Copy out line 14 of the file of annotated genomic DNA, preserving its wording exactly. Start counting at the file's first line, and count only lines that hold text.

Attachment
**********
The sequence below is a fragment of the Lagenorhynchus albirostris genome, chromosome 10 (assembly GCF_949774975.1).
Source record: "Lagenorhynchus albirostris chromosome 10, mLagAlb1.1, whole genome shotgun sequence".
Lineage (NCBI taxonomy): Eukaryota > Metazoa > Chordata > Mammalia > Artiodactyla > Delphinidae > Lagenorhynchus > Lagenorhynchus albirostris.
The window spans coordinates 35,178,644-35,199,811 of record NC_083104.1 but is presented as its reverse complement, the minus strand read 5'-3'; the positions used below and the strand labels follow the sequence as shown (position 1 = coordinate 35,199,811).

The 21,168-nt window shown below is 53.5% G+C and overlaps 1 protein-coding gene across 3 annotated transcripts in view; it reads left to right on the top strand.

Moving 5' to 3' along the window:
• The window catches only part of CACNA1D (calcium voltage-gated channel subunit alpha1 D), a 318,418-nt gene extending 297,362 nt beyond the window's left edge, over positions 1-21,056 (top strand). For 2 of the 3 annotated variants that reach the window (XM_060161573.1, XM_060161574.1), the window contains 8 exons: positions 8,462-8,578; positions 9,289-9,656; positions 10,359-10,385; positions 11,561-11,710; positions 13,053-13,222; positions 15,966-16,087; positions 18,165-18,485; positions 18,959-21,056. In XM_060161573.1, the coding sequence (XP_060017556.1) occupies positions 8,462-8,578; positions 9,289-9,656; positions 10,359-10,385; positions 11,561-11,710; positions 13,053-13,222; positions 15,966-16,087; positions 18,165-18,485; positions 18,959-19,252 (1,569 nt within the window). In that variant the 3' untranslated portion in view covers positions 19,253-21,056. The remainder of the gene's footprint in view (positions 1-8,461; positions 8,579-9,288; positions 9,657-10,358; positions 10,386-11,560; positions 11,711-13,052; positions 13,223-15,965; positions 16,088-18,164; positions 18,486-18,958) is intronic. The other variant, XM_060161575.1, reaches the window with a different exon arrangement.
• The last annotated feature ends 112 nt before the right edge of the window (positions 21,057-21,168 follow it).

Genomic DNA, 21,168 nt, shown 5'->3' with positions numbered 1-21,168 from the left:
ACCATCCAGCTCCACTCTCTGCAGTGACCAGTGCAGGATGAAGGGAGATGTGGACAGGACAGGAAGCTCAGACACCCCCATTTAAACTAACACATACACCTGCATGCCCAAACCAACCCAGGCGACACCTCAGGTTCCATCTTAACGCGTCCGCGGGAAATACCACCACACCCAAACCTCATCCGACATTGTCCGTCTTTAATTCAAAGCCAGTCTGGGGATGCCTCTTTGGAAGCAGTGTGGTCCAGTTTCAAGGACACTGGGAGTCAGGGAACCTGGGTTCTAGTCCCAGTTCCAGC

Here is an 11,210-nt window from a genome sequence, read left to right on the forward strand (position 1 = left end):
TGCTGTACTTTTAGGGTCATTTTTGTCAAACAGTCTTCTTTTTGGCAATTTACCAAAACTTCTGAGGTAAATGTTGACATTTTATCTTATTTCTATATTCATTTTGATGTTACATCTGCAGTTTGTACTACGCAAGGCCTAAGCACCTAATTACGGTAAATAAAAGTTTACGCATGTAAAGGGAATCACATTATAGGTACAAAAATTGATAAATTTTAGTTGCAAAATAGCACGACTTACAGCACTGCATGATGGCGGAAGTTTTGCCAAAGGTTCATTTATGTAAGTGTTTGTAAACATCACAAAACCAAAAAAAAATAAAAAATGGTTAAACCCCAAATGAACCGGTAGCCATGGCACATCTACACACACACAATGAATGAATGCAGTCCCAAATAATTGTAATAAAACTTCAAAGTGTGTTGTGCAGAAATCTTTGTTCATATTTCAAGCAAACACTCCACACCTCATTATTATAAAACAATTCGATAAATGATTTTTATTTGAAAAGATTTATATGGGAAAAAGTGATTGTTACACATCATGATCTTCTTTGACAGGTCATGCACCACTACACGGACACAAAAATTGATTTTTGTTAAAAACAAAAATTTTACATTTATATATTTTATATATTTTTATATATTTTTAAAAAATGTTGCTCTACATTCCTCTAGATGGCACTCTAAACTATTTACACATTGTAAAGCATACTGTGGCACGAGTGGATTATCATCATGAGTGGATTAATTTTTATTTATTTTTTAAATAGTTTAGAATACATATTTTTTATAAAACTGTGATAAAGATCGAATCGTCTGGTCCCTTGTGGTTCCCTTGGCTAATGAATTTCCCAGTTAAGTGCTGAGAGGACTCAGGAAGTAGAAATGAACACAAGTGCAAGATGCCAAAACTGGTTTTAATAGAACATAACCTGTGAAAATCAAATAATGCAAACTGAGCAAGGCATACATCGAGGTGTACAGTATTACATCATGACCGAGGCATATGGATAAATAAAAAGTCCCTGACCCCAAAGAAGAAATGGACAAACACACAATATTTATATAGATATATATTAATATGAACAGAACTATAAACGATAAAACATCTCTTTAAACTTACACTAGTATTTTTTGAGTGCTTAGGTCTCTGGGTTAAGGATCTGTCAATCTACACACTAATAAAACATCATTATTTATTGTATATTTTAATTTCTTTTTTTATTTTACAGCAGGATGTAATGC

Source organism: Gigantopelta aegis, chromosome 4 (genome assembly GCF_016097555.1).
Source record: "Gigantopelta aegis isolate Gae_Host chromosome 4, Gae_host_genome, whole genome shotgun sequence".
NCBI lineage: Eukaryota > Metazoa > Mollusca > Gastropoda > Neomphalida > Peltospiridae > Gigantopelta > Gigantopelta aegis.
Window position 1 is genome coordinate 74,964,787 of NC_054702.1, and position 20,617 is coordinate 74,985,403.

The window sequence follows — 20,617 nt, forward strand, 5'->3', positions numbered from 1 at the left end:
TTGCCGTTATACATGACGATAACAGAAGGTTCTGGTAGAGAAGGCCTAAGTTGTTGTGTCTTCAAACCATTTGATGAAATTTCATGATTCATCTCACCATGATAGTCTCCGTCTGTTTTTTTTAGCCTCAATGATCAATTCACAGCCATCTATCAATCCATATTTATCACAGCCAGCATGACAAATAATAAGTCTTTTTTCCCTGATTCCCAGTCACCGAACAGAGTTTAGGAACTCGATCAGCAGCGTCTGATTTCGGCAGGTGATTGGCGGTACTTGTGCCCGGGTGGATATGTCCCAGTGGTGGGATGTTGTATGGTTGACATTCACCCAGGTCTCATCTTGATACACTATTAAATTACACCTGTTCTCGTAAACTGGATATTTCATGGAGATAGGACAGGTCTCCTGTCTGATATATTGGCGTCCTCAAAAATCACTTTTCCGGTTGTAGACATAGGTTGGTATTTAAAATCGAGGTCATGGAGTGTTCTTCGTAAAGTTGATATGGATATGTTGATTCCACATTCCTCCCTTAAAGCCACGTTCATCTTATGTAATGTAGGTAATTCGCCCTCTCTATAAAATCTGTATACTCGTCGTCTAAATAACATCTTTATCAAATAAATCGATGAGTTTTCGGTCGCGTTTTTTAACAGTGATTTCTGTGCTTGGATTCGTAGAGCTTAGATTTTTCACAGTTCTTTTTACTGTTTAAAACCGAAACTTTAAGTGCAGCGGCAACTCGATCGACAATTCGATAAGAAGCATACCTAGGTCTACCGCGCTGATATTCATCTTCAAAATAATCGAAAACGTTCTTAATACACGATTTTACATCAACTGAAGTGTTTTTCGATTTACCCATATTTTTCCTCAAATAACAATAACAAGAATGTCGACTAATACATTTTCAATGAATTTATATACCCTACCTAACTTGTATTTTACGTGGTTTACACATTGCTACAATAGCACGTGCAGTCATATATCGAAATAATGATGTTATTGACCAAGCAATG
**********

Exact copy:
Source record: "Gigantopelta aegis isolate Gae_Host chromosome 4, Gae_host_genome, whole genome shotgun sequence".